When it comes to eating meats, many people will reach for mutton or lamb. Most of these people, however, don’t know the difference between the two. While it is true that they both from sheep, there are some significant differences between them.
The first primary difference between mutton and lamb is the age. Lamb is a sheep that is less than a year old while mutton are sheep that are more than a year old. Some farmers and butchers consider sheep that are older than six months old to be mutton if they are large sheep or have more muscle meat than sheep of similar age, but this age range is generally called hogget.
Texture and Flavor
Secondly, a distinct difference between mutton and lamb is the texture and flavor. As meats age (when the animal is still alive) they become tougher from a combination of age and from use. The more the animal moves, grows, and uses its muscles, the tougher they become. As with any animal, age comes with changes to the muscles, including less strength and flexibility. Since mutton does not have the flexibility of lamb, the meat becomes tougher as it takes them a little more effort to move. When meat becomes tougher, chemical changes in their bodies will change the flavor of the meat. Lamb has a richer taste, and while not very salty, it has a distinct sweet flavor. Mutton, on the other hand, has a more salty and drier taste. The reason for the added salt is the food they eat, as grasslands often have a higher sodium content and the more that was eaten the more the meat will taste naturally salty. Mutton also tends to be fattier and more oily when cooked.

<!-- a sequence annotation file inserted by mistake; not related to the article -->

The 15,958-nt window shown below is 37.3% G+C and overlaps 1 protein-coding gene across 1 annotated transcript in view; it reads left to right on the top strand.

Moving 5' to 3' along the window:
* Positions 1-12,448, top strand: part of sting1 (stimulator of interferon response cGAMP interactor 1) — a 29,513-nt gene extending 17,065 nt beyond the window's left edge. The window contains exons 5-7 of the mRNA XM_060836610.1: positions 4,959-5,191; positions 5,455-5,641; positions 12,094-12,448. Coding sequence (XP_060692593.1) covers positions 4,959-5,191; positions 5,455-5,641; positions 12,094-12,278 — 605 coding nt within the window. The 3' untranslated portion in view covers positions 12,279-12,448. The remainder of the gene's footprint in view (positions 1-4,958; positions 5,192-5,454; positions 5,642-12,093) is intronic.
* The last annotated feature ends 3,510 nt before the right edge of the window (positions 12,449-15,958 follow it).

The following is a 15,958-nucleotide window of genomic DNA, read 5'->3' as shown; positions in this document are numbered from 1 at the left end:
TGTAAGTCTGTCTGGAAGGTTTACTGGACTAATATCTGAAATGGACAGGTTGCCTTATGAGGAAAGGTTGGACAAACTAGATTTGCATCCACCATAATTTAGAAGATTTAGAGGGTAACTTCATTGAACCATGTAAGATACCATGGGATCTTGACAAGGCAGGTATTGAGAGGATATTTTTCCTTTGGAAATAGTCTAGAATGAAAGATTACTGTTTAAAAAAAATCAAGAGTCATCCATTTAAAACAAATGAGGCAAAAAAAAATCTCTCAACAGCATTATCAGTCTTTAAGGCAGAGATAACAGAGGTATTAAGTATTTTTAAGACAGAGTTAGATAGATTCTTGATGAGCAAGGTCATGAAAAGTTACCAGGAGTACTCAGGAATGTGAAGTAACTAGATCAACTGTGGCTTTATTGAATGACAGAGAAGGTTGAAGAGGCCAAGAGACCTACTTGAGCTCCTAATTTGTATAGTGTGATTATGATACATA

Many people who do consume the meat of lambs or sheep are more partial to the tender meat of a younger lamb. Tender meat has less fat, less tendon material and is softer with a sweet taste. Those who prefer mutton often say it is for the hearty salty taste that accompanies it. Some butchers do tend to cure the lamb meat with salt for a time before selling it, but it often will still contain a more tender texture.
One difference that sets apart mutton and lamb is the price of the meat. Since lamb is more tender and has a richer flavor, it is more desired than mutton. Due to this, lamb is often much more expensive than mutton. Mutton was so cheap during World War I and II that most meat rations for soldiers was made from mutton. When the soldiers arrived home, many swore off mutton, which is part of the reason lamb isn’t a more popular meat in the United States and why it is more expensive.